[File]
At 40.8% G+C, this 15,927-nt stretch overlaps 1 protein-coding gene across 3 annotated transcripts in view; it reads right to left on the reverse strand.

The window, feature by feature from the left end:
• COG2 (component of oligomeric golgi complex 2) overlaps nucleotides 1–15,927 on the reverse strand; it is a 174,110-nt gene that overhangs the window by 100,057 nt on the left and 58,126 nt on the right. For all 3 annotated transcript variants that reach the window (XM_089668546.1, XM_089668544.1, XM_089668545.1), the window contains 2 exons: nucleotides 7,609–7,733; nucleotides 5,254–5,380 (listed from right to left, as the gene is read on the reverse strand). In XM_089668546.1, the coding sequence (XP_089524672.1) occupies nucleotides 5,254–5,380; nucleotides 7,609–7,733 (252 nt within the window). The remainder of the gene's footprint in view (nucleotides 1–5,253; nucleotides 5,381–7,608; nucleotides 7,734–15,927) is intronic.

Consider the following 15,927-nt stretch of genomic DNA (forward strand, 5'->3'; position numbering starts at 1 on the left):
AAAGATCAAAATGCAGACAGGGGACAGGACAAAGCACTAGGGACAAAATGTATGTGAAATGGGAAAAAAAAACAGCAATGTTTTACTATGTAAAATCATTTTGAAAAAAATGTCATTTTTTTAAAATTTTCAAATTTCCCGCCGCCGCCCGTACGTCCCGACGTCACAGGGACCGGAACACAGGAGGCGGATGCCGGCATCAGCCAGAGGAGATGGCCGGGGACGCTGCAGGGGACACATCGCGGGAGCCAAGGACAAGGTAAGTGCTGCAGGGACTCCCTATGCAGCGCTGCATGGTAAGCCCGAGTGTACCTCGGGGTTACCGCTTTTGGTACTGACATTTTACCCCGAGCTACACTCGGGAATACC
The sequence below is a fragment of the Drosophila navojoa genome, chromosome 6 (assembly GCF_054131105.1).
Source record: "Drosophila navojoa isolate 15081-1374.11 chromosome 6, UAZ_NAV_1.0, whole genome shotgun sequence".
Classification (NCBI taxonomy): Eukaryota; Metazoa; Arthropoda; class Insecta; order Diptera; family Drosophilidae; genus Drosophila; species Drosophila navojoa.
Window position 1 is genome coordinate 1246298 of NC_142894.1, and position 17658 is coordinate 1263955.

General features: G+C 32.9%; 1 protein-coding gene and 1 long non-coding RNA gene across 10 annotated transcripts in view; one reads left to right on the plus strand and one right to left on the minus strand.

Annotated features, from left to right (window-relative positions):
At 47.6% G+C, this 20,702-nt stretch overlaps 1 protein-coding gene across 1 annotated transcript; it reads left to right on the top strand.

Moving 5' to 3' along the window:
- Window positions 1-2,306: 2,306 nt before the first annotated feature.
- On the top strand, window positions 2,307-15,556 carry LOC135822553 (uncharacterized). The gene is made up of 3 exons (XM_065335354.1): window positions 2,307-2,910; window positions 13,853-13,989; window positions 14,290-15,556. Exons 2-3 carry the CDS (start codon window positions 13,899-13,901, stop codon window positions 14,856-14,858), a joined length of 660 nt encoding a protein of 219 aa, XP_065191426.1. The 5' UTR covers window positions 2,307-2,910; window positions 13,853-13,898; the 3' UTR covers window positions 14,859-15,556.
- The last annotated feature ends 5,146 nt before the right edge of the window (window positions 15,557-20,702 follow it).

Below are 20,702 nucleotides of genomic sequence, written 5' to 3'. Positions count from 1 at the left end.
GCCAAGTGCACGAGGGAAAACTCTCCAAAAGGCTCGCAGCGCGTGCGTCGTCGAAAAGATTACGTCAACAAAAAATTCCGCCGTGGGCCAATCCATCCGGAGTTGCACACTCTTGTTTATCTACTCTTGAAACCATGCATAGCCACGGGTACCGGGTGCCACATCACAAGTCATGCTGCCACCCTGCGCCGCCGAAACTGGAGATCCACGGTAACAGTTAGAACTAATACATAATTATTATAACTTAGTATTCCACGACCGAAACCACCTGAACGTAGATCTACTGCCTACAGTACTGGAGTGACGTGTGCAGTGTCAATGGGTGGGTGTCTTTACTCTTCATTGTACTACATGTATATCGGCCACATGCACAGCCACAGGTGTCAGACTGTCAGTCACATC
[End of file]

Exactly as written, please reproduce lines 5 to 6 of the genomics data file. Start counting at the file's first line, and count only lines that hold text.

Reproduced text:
AAAGATCAAAATGCAGACAGGGGACAGGACAAAGCACTAGGGACAAAATGTATGTGAAATGGGAAAAAAAAACAGCAATGTTTTACTATGTAAAATCATTTTGAAAAAAATGTCATTTTTTTAAAATTTTCAAATTTCCCGCCGCCGCCCGTACGTCCCGACGTCACAGGGACCGGAACACAGGAGGCGGATGCCGGCATCAGCCAGAGGAGATGGCCGGGGACGCTGCAGGGGACACATCGCGGGAGCCAAGGACAAGGTAAGTGCTGCAGGGACTCCCTATGCAGCGCTGCATGGTAAGCCCGAGTGTACCTCGGGGTTACCGCTTTTGGTACTGACATTTTACCCCGAGCTACACTCGGGAATACC
The sequence below is a fragment of the Drosophila navojoa genome, chromosome 6 (assembly GCF_054131105.1).